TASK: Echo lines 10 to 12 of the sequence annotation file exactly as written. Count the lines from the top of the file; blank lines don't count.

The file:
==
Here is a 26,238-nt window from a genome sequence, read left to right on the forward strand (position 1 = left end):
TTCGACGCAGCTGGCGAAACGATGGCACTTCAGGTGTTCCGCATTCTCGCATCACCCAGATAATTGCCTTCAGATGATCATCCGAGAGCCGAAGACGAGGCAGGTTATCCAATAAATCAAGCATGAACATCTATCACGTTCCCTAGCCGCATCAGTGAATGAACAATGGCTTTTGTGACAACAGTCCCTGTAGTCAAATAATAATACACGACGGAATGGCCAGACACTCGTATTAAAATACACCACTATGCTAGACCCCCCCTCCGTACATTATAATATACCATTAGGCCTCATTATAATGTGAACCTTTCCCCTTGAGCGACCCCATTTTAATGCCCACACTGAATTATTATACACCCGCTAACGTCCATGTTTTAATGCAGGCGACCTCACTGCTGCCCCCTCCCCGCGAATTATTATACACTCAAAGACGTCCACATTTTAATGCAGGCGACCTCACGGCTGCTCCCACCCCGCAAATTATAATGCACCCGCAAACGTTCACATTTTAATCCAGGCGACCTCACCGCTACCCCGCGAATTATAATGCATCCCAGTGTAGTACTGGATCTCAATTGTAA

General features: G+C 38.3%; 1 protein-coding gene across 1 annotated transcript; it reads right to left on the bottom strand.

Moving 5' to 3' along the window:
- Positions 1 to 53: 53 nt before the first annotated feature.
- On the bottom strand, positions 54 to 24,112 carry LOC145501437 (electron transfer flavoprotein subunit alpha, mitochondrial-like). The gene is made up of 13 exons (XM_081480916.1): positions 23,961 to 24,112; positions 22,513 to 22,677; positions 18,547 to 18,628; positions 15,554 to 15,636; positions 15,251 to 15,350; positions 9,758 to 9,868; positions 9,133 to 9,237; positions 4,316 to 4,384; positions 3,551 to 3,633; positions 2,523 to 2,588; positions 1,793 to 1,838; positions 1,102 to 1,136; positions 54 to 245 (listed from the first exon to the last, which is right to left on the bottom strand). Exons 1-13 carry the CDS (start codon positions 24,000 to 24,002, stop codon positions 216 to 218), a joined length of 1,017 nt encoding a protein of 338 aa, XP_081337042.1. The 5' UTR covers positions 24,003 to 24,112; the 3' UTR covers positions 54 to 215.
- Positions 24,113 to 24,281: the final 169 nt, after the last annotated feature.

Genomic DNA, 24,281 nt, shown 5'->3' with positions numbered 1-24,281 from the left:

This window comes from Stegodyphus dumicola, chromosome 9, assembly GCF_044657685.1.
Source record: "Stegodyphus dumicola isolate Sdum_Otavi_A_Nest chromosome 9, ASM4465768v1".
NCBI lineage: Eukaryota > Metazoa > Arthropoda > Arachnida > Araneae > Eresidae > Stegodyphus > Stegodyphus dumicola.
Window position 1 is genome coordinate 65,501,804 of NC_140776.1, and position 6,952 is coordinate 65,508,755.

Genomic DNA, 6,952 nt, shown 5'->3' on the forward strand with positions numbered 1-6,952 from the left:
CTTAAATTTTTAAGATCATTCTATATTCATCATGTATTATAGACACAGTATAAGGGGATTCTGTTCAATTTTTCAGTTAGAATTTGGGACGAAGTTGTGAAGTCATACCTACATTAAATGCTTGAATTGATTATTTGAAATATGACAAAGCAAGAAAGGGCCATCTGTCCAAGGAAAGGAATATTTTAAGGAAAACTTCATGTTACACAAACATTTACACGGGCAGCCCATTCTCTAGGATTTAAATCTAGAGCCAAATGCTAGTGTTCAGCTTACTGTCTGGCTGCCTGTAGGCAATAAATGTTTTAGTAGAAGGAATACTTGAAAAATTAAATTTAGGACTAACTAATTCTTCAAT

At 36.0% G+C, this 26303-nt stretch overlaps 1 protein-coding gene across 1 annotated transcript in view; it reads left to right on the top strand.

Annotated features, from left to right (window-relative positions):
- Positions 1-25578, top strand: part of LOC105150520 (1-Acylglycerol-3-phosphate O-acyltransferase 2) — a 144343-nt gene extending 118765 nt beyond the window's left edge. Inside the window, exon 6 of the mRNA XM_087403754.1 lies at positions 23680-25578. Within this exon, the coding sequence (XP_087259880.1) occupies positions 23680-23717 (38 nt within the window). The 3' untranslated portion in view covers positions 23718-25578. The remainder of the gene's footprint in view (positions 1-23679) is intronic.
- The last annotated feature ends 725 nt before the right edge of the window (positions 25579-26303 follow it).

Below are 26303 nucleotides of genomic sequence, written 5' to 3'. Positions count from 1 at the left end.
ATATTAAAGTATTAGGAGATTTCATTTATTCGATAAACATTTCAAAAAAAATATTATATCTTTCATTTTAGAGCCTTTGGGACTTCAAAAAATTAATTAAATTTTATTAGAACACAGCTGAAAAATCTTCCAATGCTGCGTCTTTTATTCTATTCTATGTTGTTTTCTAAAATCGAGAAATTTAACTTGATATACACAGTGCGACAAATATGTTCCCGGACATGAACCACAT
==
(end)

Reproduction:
Source record: "Stegodyphus dumicola isolate Sdum_Otavi_A_Nest chromosome 9, ASM4465768v1".
NCBI lineage: Eukaryota > Metazoa > Arthropoda > Arachnida > Araneae > Eresidae > Stegodyphus > Stegodyphus dumicola.
Window position 1 is genome coordinate 65,501,804 of NC_140776.1, and position 6,952 is coordinate 65,508,755.